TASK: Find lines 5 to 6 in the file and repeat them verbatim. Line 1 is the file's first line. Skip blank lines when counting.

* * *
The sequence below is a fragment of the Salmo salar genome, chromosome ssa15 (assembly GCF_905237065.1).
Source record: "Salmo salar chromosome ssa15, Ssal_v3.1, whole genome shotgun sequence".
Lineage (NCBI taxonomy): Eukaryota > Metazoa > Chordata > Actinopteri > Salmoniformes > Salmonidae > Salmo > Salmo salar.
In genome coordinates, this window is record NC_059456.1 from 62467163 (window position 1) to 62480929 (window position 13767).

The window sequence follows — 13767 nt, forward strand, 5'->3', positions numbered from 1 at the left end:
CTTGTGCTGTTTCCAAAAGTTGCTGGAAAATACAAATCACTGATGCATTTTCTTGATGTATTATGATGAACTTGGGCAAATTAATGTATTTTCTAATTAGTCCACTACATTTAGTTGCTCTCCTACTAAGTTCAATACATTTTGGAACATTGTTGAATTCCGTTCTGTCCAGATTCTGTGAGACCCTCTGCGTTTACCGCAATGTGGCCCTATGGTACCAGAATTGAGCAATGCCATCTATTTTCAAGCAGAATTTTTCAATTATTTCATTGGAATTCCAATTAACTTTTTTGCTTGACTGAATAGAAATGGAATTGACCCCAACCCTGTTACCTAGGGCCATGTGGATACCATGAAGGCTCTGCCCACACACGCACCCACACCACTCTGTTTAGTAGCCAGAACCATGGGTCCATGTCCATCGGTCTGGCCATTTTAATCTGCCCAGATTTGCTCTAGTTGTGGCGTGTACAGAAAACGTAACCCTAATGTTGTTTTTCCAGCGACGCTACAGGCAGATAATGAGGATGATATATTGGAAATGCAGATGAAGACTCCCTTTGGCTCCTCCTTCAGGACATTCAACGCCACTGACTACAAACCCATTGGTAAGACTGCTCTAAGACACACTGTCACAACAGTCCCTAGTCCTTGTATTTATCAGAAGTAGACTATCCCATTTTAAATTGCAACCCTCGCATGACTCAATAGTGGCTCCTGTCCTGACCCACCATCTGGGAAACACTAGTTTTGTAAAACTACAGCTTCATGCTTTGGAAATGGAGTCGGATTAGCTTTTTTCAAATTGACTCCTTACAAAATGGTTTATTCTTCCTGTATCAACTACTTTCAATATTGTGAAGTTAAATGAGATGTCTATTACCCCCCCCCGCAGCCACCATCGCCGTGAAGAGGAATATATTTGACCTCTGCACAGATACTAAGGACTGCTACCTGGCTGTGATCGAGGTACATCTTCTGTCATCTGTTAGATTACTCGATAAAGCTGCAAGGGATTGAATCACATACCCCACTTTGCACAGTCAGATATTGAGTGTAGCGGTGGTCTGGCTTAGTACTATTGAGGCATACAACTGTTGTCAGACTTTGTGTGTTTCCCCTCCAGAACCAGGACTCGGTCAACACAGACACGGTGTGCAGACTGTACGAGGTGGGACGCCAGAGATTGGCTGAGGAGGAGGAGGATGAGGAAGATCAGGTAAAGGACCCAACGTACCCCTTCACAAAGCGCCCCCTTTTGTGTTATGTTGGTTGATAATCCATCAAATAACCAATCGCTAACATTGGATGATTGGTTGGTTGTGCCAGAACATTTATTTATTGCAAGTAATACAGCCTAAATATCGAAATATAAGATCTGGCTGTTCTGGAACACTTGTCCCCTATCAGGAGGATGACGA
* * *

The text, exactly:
The window sequence follows — 13767 nt, forward strand, 5'->3', positions numbered from 1 at the left end:
CTTGTGCTGTTTCCAAAAGTTGCTGGAAAATACAAATCACTGATGCATTTTCTTGATGTATTATGATGAACTTGGGCAAATTAATGTATTTTCTAATTAGTCCACTACATTTAGTTGCTCTCCTACTAAGTTCAATACATTTTGGAACATTGTTGAATTCCGTTCTGTCCAGATTCTGTGAGACCCTCTGCGTTTACCGCAATGTGGCCCTATGGTACCAGAATTGAGCAATGCCATCTATTTTCAAGCAGAATTTTTCAATTATTTCATTGGAATTCCAATTAACTTTTTTGCTTGACTGAATAGAAATGGAATTGACCCCAACCCTGTTACCTAGGGCCATGTGGATACCATGAAGGCTCTGCCCACACACGCACCCACACCACTCTGTTTAGTAGCCAGAACCATGGGTCCATGTCCATCGGTCTGGCCATTTTAATCTGCCCAGATTTGCTCTAGTTGTGGCGTGTACAGAAAACGTAACCCTAATGTTGTTTTTCCAGCGACGCTACAGGCAGATAATGAGGATGATATATTGGAAATGCAGATGAAGACTCCCTTTGGCTCCTCCTTCAGGACATTCAACGCCACTGACTACAAACCCATTGGTAAGACTGCTCTAAGACACACTGTCACAACAGTCCCTAGTCCTTGTATTTATCAGAAGTAGACTATCCCATTTTAAATTGCAACCCTCGCATGACTCAATAGTGGCTCCTGTCCTGACCCACCATCTGGGAAACACTAGTTTTGTAAAACTACAGCTTCATGCTTTGGAAATGGAGTCGGATTAGCTTTTTTCAAATTGACTCCTTACAAAATGGTTTATTCTTCCTGTATCAACTACTTTCAATATTGTGAAGTTAAATGAGATGTCTATTACCCCCCCCCGCAGCCACCATCGCCGTGAAGAGGAATATATTTGACCTCTGCACAGATACTAAGGACTGCTACCTGGCTGTGATCGAGGTACATCTTCTGTCATCTGTTAGATTACTCGATAAAGCTGCAAGGGATTGAATCACATACCCCACTTTGCACAGTCAGATATTGAGTGTAGCGGTGGTCTGGCTTAGTACTATTGAGGCATACAACTGTTGTCAGACTTTGTGTGTTTCCCCTCCAGAACCAGGACTCGGTCAACACAGACACGGTGTGCAGACTGTACGAGGTGGGACGCCAGAGATTGGCTGAGGAGGAGGAGGATGAGGAAGATCAGGTAAAGGACCCAACGTACCCCTTCACAAAGCGCCCCCTTTTGTGTTATGTTGGTTGATAATCCATCAAATAACCAATCGCTAACATTGGATGATTGGTTGGTTGTGCCAGAACATTTATTTATTGCAAGTAATACAGCCTAAATATCGAAATATAAGATCTGGCTGTTCTGGAACACTTGTCCCCTATCAGGAGGATGACGA